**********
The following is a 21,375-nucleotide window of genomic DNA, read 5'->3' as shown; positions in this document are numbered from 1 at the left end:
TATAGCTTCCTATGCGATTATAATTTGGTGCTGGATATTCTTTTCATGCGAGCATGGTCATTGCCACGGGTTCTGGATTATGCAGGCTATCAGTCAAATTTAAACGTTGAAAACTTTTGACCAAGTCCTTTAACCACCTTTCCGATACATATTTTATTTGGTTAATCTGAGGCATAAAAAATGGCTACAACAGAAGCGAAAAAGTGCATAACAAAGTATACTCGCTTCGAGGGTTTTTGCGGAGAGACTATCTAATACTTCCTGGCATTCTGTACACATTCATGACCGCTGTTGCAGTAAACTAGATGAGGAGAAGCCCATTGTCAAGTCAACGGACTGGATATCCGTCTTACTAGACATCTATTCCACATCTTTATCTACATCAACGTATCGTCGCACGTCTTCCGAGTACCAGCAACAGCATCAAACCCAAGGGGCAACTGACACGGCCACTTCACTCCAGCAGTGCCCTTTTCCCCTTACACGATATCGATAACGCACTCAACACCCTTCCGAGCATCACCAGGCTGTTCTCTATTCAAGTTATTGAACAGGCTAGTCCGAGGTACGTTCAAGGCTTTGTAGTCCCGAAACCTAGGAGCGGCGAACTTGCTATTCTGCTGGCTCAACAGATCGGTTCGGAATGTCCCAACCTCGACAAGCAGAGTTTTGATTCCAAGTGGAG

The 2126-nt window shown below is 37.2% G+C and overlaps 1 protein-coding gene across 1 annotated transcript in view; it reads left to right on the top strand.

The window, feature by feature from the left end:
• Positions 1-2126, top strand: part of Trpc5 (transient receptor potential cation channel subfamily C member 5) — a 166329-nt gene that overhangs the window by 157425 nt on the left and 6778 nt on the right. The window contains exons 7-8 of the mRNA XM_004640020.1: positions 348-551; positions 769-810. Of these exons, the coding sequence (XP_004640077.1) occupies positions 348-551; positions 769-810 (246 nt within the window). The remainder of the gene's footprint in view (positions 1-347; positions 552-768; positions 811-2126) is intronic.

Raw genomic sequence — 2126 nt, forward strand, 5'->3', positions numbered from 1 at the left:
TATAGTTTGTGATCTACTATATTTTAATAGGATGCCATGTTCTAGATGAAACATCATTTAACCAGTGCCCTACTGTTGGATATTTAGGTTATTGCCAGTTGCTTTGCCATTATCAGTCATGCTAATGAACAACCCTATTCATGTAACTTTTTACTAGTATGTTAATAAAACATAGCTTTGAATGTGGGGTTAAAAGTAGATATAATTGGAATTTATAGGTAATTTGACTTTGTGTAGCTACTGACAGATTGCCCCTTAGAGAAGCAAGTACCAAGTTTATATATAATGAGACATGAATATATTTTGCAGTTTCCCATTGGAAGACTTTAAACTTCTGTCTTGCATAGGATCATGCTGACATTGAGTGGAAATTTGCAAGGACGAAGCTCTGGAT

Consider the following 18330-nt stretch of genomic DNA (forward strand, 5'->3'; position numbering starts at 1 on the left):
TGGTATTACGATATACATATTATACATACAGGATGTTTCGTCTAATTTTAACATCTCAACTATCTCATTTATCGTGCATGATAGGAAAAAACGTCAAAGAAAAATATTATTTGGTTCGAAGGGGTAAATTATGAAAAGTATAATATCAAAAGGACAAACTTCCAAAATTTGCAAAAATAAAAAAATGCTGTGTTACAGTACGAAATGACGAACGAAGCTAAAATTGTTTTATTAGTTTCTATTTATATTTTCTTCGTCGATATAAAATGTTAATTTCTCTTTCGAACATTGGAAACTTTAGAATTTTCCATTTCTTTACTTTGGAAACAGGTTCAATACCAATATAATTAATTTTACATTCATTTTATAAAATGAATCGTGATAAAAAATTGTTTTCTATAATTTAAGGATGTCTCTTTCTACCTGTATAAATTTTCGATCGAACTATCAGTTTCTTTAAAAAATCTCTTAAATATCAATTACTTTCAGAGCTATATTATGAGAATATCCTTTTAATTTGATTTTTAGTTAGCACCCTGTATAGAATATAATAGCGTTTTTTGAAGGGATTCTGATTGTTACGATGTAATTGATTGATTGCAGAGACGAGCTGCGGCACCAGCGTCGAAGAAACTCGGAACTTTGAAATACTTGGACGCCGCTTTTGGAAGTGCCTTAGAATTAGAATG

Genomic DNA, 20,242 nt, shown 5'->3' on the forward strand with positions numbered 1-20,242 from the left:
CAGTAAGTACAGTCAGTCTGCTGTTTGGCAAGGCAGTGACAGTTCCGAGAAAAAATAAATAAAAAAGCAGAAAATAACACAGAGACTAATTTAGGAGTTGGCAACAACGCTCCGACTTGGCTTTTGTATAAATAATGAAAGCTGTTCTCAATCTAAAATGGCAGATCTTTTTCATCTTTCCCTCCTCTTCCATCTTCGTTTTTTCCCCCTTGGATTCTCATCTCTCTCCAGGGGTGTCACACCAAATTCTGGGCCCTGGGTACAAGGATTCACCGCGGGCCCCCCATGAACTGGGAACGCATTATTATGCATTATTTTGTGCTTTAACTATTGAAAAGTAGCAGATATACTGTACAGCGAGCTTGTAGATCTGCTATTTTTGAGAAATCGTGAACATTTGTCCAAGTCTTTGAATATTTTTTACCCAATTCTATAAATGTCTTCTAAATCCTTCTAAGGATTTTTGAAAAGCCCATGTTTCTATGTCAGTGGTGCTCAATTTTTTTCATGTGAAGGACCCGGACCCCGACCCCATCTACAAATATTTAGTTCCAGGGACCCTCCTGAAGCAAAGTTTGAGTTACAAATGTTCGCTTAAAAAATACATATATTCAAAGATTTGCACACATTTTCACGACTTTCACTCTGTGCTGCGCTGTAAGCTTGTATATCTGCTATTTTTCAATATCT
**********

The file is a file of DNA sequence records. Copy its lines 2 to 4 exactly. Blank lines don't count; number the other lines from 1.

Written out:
TATAGCTTCCTATGCGATTATAATTTGGTGCTGGATATTCTTTTCATGCGAGCATGGTCATTGCCACGGGTTCTGGATTATGCAGGCTATCAGTCAAATTTAAACGTTGAAAACTTTTGACCAAGTCCTTTAACCACCTTTCCGATACATATTTTATTTGGTTAATCTGAGGCATAAAAAATGGCTACAACAGAAGCGAAAAAGTGCATAACAAAGTATACTCGCTTCGAGGGTTTTTGCGGAGAGACTATCTAATACTTCCTGGCATTCTGTACACATTCATGACCGCTGTTGCAGTAAACTAGATGAGGAGAAGCCCATTGTCAAGTCAACGGACTGGATATCCGTCTTACTAGACATCTATTCCACATCTTTATCTACATCAACGTATCGTCGCACGTCTTCCGAGTACCAGCAACAGCATCAAACCCAAGGGGCAACTGACACGGCCACTTCACTCCAGCAGTGCCCTTTTCCCCTTACACGATATCGATAACGCACTCAACACCCTTCCGAGCATCACCAGGCTGTTCTCTATTCAAGTTATTGAACAGGCTAGTCCGAGGTACGTTCAAGGCTTTGTAGTCCCGAAACCTAGGAGCGGCGAACTTGCTATTCTGCTGGCTCAACAGATCGGTTCGGAATGTCCCAACCTCGACAAGCAGAGTTTTGATTCCAAGTGGAG

The 2126-nt window shown below is 37.2% G+C and overlaps 1 protein-coding gene across 1 annotated transcript in view; it reads left to right on the top strand.

The window, feature by feature from the left end: